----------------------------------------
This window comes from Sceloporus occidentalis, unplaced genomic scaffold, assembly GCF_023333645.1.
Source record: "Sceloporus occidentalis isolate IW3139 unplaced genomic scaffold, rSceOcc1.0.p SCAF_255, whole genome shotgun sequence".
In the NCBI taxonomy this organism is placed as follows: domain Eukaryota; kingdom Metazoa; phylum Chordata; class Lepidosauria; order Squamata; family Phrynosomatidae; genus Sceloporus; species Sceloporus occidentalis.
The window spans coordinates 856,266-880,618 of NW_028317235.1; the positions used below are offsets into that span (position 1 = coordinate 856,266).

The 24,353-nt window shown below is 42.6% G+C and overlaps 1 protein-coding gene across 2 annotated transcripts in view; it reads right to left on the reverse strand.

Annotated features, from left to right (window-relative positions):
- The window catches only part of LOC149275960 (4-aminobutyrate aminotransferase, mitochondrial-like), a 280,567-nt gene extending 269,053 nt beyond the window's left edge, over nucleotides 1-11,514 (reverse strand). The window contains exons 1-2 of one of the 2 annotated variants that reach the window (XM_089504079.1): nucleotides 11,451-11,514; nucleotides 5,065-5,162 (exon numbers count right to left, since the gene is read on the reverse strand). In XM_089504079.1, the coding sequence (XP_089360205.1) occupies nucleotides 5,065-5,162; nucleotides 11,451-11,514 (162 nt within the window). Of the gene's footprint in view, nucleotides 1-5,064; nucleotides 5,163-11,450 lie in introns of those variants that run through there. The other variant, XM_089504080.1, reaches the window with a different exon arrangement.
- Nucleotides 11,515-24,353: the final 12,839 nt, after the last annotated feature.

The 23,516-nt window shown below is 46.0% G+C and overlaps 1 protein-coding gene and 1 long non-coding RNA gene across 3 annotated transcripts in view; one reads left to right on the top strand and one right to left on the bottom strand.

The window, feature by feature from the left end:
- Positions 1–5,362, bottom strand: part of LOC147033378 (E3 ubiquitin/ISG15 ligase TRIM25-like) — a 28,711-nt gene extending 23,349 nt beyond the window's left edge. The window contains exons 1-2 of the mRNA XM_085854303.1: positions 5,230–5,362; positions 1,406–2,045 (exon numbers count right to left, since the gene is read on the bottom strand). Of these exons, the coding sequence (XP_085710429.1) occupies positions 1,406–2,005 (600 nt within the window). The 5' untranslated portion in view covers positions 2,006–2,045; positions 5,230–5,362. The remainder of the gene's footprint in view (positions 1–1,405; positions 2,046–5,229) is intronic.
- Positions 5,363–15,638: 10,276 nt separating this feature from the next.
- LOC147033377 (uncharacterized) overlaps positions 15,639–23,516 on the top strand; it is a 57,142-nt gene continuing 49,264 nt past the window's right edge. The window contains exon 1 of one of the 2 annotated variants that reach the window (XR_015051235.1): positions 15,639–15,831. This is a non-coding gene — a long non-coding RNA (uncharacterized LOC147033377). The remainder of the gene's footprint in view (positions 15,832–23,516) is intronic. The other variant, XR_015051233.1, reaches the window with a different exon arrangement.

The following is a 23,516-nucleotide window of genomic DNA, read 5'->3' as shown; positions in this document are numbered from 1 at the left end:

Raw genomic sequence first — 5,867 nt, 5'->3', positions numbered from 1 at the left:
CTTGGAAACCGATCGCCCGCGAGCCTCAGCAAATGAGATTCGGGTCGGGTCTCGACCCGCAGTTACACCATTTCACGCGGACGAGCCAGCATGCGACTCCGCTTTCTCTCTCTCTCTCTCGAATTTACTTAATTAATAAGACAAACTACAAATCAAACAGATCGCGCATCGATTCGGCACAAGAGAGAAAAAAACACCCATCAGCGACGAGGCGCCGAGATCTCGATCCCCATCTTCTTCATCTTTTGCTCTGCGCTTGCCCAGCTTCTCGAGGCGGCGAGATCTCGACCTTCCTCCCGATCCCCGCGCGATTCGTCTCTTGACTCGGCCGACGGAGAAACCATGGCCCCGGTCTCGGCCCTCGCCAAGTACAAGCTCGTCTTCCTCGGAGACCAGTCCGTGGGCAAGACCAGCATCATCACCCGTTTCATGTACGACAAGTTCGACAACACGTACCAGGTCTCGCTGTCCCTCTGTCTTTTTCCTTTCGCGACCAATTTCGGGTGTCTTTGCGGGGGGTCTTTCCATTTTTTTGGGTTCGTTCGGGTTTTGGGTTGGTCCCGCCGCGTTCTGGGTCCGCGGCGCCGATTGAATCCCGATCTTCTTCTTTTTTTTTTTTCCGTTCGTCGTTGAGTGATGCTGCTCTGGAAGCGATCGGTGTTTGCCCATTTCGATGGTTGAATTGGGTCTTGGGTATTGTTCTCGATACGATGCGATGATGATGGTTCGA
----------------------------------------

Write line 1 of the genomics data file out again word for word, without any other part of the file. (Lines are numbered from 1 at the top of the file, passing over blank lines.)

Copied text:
This window comes from Sceloporus occidentalis, unplaced genomic scaffold, assembly GCF_023333645.1.